I often find that helping others benefits myself and make me happy. I also see that altruism is contagious. When one person performs a good deed, it might cause a chain reaction of other altruistic acts. There are studies that found that people are more likely to perform feats of generosity after observing another person do the same. I believe that this effect can ripple throughout the community and inspire dozens of individuals to make a difference.
Let me be personal for one minute. I had dental surgery last week, and I have been in a lot of pain since then. I have to admit, I have spent a lot of time feeling quite sorry for myself!
But today something happened, and I have to say, helping others is rewarding in so many ways!
One of my readers wrote me some days ago, asking for advices on writing poetry. I immediately felt intimidated by his question, then a bit proud. Since I have been a bit self- centred these last days, I found it challenging to write about writing, while I myself was not writing.
I spent some time before answering his e-mail, and then today I finally got around answering and I found that it was rewarding to think through my own writing process.
I just received an overwhelming thank you mail, it was so nice.
And when I think about it, I think I should thank him, for his questions, because by helping him, I got my writing focus back. He is a reader of this blog, and complained a bit for my lack of posting this year, so I would like to use this blogpost to say thank you for asking my advice and sorry for the frequent – and long – pauses in my blogging.
As I have written about earlier, I find that I’m much more comfortable in giving advises towards other parts of the process, like choosing a publisher house, release days and parties , working towards the press, interviewing … yes pretty much the process that kicks in when your writing is done.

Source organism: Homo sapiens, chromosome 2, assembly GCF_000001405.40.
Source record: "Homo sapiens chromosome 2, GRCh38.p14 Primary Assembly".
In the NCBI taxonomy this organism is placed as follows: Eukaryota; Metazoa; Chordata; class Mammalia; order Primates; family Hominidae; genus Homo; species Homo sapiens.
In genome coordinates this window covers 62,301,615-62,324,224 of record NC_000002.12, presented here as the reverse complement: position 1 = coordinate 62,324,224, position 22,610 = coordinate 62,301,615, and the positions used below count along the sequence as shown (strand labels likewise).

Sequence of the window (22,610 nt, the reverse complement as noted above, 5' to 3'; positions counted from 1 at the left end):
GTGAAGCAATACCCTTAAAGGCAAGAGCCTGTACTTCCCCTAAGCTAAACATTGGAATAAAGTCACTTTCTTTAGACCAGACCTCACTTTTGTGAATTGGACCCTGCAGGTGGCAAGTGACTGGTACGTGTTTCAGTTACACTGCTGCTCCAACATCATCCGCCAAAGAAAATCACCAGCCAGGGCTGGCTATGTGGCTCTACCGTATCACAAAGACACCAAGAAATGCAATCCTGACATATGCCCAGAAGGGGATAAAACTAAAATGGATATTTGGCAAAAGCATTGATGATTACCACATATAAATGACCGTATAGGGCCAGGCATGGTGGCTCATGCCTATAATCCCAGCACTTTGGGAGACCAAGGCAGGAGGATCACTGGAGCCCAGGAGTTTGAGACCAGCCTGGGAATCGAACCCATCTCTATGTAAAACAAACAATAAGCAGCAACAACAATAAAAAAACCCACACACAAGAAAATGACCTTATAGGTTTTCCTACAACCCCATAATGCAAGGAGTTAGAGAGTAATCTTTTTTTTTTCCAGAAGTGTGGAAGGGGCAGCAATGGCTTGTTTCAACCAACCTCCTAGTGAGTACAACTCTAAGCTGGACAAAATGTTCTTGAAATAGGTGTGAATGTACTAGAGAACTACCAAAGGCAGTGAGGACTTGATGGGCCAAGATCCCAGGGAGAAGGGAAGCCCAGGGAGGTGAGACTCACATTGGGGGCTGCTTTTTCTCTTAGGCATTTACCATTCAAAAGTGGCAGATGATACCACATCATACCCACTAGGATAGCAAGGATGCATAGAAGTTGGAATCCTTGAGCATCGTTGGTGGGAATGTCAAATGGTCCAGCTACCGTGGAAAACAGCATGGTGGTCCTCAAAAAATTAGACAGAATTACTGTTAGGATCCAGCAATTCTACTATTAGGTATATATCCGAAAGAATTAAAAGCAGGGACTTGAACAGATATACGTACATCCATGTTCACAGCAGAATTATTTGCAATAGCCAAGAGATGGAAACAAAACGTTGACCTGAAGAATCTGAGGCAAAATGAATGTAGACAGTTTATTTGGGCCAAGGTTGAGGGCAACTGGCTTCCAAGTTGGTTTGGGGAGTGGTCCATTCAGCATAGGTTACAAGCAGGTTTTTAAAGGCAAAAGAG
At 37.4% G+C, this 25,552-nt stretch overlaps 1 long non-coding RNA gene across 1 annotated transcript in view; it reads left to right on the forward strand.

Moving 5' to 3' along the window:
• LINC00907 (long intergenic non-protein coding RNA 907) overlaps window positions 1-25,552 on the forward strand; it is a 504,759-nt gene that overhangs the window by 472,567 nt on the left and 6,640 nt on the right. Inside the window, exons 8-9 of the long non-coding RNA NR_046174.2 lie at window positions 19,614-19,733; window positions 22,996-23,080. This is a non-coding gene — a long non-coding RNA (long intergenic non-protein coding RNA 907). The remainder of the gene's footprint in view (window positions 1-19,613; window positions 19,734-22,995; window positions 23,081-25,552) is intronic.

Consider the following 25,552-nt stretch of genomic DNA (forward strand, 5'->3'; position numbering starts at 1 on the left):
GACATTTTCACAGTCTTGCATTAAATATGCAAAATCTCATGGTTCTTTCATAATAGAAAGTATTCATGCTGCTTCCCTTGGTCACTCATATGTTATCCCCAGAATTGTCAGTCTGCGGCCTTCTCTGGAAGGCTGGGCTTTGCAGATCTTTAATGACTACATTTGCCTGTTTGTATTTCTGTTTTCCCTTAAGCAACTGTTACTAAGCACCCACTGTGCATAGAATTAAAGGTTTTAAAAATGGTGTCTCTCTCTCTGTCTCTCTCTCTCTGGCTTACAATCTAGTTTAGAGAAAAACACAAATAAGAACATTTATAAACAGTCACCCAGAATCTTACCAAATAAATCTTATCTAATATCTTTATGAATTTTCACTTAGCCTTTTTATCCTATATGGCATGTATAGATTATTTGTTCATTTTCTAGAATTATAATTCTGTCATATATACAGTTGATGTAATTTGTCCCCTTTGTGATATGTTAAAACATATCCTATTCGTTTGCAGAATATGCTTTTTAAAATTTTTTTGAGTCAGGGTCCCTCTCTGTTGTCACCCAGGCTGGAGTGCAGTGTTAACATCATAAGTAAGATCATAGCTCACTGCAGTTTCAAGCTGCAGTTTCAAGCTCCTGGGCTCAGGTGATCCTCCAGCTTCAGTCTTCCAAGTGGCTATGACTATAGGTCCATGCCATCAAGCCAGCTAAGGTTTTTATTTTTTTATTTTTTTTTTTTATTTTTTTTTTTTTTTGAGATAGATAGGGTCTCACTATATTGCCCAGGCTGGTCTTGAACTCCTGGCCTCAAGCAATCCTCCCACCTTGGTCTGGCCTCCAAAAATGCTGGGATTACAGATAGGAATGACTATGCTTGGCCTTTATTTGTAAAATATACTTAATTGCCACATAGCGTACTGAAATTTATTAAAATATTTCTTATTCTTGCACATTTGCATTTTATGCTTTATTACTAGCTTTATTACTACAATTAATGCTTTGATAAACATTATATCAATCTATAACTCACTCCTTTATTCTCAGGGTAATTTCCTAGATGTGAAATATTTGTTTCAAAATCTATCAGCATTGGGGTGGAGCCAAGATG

By writing my advices down, I realized that the work of being my books first spoke-person have been time consuming. Even though I say and think that I’m in the middle of my writing process, I realize that my focus has changed from writing to sale and publishing.
So when I wrote down my tips, I actually just wrote down my own “what to do –list” or at least what should be my list, as a writer.
Here I go:
- Say what you want to say. Let your readers decide what your poem means.
- Develop your voice. Get comfortable with how you write.
- Untitled poems are like unnamed children.
- The bigger your theme, the more important the details are. A poem with Love, Destiny, Hate or other huge themes in the title already has two strikes against it.
- Feel free to write a bad poem.
- Don’t explain everything.
- There are many excuses not to write. Try using writing as an excuse not to do other things.
- The more you write, the more you develop. Write poetry often.
- Don’t be afraid to write from a different point of view. Write a poem that says exactly the opposite of what you believe. If you can, do it without irony.
- When you write a good poem, one you really like, immediately write another. Maybe that one poem was your peak for the night, but maybe you’re on a roll. There’s only one way to find out.
- Write in different places. Keep a notebook. Write in a park or on a street-corner or in an alley. You don’t have to write about the place, but it will influence you whether you do or not.
- AND FINALLY: Listen to criticism and try to learn from it, but don’t live or die by it.
These are my writing tips! And this was my thank- you for asking –blogpost!